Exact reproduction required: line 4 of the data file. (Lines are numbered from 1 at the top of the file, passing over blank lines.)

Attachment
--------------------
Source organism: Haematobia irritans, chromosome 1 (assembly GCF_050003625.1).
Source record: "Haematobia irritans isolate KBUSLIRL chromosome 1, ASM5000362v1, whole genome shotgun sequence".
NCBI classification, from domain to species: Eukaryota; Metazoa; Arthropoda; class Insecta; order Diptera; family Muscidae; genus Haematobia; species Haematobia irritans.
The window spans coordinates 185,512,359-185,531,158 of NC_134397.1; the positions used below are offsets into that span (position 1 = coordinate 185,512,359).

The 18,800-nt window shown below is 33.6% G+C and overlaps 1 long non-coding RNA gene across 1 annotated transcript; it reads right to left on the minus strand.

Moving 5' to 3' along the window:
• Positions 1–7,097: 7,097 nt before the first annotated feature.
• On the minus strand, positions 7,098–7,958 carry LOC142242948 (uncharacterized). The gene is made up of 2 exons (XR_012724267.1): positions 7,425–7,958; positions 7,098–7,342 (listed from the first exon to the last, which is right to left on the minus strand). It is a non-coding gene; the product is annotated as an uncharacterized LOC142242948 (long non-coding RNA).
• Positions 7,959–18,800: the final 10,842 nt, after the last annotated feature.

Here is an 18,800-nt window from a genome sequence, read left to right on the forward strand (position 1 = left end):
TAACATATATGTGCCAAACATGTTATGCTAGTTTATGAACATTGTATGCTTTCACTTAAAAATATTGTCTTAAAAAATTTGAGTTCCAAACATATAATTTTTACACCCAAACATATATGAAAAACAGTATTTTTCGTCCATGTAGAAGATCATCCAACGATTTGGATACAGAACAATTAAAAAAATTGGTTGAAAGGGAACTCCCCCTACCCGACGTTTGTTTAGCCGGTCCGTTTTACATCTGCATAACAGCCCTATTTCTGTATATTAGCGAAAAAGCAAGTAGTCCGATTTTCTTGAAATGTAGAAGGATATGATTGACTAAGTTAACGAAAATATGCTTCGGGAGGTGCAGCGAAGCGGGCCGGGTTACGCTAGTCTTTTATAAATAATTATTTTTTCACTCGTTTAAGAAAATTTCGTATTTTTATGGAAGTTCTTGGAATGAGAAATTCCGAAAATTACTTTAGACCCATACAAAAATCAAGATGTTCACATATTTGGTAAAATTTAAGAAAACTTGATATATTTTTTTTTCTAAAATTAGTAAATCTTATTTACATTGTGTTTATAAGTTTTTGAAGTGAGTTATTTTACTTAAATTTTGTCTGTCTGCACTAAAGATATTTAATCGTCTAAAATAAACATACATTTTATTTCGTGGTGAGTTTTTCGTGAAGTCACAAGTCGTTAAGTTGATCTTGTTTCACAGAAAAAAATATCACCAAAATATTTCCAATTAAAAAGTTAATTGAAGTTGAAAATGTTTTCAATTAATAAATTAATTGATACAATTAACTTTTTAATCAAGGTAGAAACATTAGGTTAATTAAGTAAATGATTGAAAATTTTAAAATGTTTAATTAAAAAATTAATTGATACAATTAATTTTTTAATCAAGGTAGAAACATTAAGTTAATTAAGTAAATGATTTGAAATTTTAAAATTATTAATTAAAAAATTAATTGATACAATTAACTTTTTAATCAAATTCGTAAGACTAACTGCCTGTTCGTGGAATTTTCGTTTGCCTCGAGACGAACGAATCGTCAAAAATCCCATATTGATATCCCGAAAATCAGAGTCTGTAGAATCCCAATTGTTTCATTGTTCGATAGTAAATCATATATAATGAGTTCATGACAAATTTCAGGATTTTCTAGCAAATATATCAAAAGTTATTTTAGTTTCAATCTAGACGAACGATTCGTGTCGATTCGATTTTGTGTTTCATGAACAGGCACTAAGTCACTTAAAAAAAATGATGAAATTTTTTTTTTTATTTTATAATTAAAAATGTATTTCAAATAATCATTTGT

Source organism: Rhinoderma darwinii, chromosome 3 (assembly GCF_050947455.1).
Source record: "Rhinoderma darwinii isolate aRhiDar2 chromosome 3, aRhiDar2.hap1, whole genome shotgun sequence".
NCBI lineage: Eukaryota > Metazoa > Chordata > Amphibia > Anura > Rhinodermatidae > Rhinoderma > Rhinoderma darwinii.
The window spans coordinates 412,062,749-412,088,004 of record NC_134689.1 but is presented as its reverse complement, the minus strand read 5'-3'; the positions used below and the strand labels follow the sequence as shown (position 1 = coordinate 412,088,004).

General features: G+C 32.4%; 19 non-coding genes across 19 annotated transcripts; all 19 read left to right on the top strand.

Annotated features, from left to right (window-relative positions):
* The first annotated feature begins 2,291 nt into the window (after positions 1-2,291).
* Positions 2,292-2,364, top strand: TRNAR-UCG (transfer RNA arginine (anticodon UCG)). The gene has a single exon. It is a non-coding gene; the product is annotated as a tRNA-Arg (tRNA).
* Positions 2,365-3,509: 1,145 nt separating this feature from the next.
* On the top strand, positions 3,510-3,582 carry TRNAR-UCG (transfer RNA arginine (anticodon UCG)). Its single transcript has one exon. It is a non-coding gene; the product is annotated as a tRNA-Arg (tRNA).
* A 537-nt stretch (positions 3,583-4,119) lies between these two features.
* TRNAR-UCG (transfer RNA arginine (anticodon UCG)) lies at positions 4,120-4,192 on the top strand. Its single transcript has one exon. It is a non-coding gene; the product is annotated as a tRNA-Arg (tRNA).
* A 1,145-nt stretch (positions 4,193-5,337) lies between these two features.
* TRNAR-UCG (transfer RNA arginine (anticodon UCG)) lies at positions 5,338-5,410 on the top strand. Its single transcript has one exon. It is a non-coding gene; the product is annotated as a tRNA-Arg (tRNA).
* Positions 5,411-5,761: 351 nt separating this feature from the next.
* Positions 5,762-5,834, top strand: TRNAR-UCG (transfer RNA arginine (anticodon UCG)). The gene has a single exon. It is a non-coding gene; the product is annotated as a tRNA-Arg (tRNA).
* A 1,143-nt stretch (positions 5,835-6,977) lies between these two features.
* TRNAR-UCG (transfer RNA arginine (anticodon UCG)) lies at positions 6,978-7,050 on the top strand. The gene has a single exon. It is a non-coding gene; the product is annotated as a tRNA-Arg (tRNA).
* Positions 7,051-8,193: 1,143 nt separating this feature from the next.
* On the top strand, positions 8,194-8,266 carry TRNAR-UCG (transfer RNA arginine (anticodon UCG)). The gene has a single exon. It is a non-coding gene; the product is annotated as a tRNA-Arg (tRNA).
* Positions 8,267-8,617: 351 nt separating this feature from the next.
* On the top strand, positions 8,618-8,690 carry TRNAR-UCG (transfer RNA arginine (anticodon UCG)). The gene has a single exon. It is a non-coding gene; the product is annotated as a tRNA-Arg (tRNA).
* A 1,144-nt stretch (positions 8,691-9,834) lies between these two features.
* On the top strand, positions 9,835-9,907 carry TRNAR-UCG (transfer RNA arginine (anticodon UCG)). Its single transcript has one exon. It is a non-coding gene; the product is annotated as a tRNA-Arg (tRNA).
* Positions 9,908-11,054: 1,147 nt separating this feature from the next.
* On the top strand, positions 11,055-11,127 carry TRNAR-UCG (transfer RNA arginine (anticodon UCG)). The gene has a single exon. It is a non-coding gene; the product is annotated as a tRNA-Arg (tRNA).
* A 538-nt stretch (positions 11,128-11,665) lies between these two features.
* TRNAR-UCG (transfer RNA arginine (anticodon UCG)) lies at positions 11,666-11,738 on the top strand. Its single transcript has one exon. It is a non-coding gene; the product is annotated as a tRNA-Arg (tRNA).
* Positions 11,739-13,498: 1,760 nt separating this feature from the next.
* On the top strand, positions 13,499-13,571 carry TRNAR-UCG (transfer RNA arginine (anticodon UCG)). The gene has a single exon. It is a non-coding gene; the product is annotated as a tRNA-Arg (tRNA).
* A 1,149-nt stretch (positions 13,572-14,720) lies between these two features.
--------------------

The window spans coordinates 185,512,359-185,531,158 of NC_134397.1; the positions used below are offsets into that span (position 1 = coordinate 185,512,359).